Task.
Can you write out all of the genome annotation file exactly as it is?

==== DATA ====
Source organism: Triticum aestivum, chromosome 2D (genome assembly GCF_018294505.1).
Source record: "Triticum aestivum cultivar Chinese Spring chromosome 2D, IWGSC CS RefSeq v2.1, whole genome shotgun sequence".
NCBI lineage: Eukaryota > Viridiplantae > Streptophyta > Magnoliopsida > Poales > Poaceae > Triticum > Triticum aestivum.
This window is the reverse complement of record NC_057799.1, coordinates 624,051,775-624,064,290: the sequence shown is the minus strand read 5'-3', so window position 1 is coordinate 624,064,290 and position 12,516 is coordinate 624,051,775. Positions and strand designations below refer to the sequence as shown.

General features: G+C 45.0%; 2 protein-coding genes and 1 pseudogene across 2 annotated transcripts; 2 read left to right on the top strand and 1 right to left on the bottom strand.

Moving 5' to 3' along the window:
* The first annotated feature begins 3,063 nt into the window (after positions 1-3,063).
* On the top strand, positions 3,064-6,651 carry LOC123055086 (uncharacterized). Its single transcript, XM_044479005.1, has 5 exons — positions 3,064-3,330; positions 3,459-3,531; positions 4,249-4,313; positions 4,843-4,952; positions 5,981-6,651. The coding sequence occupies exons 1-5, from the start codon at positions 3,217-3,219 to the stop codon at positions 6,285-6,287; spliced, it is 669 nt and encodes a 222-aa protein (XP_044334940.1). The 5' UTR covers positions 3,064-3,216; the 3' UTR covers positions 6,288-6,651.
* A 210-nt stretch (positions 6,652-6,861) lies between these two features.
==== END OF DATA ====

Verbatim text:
Source organism: Triticum aestivum, chromosome 2D (genome assembly GCF_018294505.1).
Source record: "Triticum aestivum cultivar Chinese Spring chromosome 2D, IWGSC CS RefSeq v2.1, whole genome shotgun sequence".
NCBI lineage: Eukaryota > Viridiplantae > Streptophyta > Magnoliopsida > Poales > Poaceae > Triticum > Triticum aestivum.
This window is the reverse complement of record NC_057799.1, coordinates 624,051,775-624,064,290: the sequence shown is the minus strand read 5'-3', so window position 1 is coordinate 624,064,290 and position 12,516 is coordinate 624,051,775. Positions and strand designations below refer to the sequence as shown.

General features: G+C 45.0%; 2 protein-coding genes and 1 pseudogene across 2 annotated transcripts; 2 read left to right on the top strand and 1 right to left on the bottom strand.

Moving 5' to 3' along the window:
* The first annotated feature begins 3,063 nt into the window (after positions 1-3,063).
* On the top strand, positions 3,064-6,651 carry LOC123055086 (uncharacterized). Its single transcript, XM_044479005.1, has 5 exons — positions 3,064-3,330; positions 3,459-3,531; positions 4,249-4,313; positions 4,843-4,952; positions 5,981-6,651. The coding sequence occupies exons 1-5, from the start codon at positions 3,217-3,219 to the stop codon at positions 6,285-6,287; spliced, it is 669 nt and encodes a 222-aa protein (XP_044334940.1). The 5' UTR covers positions 3,064-3,216; the 3' UTR covers positions 6,288-6,651.
* A 210-nt stretch (positions 6,652-6,861) lies between these two features.